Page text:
The Canadian Press, Paul Chiasson, Associated Press
WASHINGTON — President Barack Obama warned congressional Republicans that he would reject any effort to tie extraneous issues to an extension of the payroll tax cut, including the approval of a controversial oil pipeline between the U.S. and Canada.
"If the payroll tax cut is attached to a whole bunch of extraneous issues not related to making sure that the American people's taxes don't go up on Jan. 1, then it's not something I'm going to accept," Obama said Wednesday following a meeting with Canadian Prime Minister Stephen Harper.
Obama stopped short of issuing a veto threat, saying he did not believe lawmakers should let it come to that.
House Speaker John Boehner, R-Ohio, and other Republican leaders have pushed for Obama to approve the pipeline project, saying it would create much-needed jobs in the U.S. And they've suggested adding a provision to a payroll tax cut bill that would be designed to speed construction of the pipeline.
The payroll tax cuts are due to expire at the end of the year. If the cuts are not extended, the White House says the average family would see their taxes increase by $1,000.
As with the payroll tax cut extension, the Keystone pipeline has become a heavily contested political issue for Obama, who risks angering environmental supporters — and losing re-election contributions from some liberal donors — if he approves it.
The State Department, which has been overseeing the review process, decided last month to delay a decision on whether to proceed with the pipeline until 2013, after the presidential election. The delay is intended to allow the project's developer to figure out a way around Nebraska's Sandhills, an ecologically-sensitive region that supplies water to eight nearby states.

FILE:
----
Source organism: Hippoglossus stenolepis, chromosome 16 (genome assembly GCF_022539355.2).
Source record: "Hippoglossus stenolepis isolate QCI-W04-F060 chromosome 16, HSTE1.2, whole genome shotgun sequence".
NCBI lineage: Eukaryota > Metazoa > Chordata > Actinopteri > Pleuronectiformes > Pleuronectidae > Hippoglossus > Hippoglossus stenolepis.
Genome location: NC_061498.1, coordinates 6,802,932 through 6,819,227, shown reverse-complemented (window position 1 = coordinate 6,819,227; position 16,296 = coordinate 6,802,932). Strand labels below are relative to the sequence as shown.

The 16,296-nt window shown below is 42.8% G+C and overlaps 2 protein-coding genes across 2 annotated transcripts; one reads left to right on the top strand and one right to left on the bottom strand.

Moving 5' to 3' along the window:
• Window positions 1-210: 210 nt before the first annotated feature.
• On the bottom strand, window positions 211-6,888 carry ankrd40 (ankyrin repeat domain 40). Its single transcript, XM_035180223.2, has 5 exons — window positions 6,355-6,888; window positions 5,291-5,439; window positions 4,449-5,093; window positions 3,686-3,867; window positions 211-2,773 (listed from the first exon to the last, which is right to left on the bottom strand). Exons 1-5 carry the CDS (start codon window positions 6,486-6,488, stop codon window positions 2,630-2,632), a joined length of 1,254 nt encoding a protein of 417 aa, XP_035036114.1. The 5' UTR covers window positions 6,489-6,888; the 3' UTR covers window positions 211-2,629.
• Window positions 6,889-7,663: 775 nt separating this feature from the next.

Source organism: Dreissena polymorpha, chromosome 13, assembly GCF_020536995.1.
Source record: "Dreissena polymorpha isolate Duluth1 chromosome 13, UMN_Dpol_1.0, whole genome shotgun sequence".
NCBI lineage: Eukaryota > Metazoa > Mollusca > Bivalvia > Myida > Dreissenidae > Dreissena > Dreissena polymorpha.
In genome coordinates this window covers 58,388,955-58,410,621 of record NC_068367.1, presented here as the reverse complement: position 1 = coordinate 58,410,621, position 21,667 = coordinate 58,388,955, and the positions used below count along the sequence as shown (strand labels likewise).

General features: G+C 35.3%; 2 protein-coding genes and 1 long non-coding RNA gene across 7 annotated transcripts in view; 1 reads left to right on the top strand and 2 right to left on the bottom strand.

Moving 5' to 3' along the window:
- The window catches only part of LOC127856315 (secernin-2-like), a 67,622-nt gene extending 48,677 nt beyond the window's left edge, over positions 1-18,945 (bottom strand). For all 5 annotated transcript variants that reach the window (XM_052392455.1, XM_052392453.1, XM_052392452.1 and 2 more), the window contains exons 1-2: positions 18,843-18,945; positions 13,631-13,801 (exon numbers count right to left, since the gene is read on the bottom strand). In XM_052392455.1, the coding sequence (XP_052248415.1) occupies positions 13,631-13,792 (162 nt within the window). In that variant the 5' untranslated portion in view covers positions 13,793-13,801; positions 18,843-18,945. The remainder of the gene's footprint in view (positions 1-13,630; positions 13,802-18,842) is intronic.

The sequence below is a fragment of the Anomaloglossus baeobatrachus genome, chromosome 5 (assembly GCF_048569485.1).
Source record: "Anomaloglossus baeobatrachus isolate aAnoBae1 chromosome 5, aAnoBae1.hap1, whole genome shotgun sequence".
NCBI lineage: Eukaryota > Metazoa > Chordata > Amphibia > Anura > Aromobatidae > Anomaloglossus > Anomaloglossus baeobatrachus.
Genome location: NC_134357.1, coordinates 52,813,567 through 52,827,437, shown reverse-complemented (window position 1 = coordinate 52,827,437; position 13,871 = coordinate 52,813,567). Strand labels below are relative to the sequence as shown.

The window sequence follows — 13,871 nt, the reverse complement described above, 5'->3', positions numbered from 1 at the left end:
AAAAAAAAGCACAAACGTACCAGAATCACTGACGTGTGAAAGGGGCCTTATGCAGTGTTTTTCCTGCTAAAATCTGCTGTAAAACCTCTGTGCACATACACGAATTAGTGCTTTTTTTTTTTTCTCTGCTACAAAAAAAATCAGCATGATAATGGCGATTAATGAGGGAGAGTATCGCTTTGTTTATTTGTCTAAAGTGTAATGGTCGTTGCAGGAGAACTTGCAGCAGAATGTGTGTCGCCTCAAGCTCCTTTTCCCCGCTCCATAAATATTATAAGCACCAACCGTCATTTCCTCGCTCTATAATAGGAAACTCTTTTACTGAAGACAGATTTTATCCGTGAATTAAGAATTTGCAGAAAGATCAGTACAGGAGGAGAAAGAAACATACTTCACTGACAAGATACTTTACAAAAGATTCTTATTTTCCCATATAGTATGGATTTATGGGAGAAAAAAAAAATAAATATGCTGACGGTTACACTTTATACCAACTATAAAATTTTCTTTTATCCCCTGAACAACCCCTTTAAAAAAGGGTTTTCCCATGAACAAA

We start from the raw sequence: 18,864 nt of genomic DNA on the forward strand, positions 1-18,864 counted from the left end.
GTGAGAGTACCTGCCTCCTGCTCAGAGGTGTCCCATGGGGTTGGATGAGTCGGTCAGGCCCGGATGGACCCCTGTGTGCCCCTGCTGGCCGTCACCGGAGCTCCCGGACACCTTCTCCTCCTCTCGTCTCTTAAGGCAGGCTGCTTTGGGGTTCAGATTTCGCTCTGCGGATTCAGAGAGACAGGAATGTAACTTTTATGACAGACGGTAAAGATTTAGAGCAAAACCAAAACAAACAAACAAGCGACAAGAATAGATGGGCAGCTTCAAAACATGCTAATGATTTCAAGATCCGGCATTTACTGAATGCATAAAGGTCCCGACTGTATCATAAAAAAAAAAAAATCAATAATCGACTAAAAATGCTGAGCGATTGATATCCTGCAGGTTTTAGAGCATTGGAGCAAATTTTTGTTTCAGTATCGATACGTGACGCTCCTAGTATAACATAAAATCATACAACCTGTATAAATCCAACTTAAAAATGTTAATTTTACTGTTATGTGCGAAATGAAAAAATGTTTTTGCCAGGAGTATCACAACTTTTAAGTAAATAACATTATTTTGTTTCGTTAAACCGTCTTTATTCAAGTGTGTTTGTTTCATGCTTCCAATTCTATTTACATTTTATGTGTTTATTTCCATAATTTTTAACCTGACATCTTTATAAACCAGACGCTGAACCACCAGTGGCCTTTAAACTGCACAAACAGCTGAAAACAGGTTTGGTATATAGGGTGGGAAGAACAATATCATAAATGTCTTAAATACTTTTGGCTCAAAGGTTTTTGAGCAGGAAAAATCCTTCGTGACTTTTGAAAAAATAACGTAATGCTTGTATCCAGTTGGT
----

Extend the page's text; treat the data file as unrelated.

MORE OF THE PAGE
The move was poorly received in Canada, which views the project as critical to its economy. Labor groups in the U.S., as well as Republican lawmakers, also want the pipeline, and see it as a way to create U.S. jobs.
With Harper by his side, Obama denied the delay was tied to politics, and said it was important for Canadians to understand the need to make sure all questions regarding the pipeline project were properly understood, especially the environmental impact and the health and safety issues.
"I assured him we will have a very rigorous process to work through that issue," Obama said.
Harper has been critical of the delay, and has previously suggested that American politics may be at play. But standing alongside Obama at the White House Wednesday, Harper was more measured. He showed no sign that their talks had yielded any progress on the issue.
"Barack and I have discussed that on many occasions. He's indicated to me, as he's indicated to you today, that he's following the proper process," he said. "I take that as his answer and you can appreciate that I would not comment on domestic politics on this issue or any other issue here in the United States."
The Keystone XL pipeline would carry an estimated 700,000 barrels of oil a day, doubling the capacity of an existing pipeline from Canada. The 1,700-mile structure would carry as much as 700,000 barrels of oil a day from tar sands in Alberta, Canada, to refineries in Texas, passing through Montana, South Dakota, Kansas, Nebraska and Oklahoma.
Supporters say it could significantly reduce U.S. dependence on Middle Eastern oil while providing thousands of jobs. Opponents say the pipeline would bring "dirty oil" that requires huge amounts of energy to extract. They also worry about possible spills, noting that a current pipeline operated by TransCanada has had several spills in the past year.
Senate Republicans have introduced a bill that would require the administration to approve the Keystone XL pipeline within 60 days, unless the president declares the project is not in the national interest. But the Republican bill has little chance of approval in the Democratic-controlled Senate.
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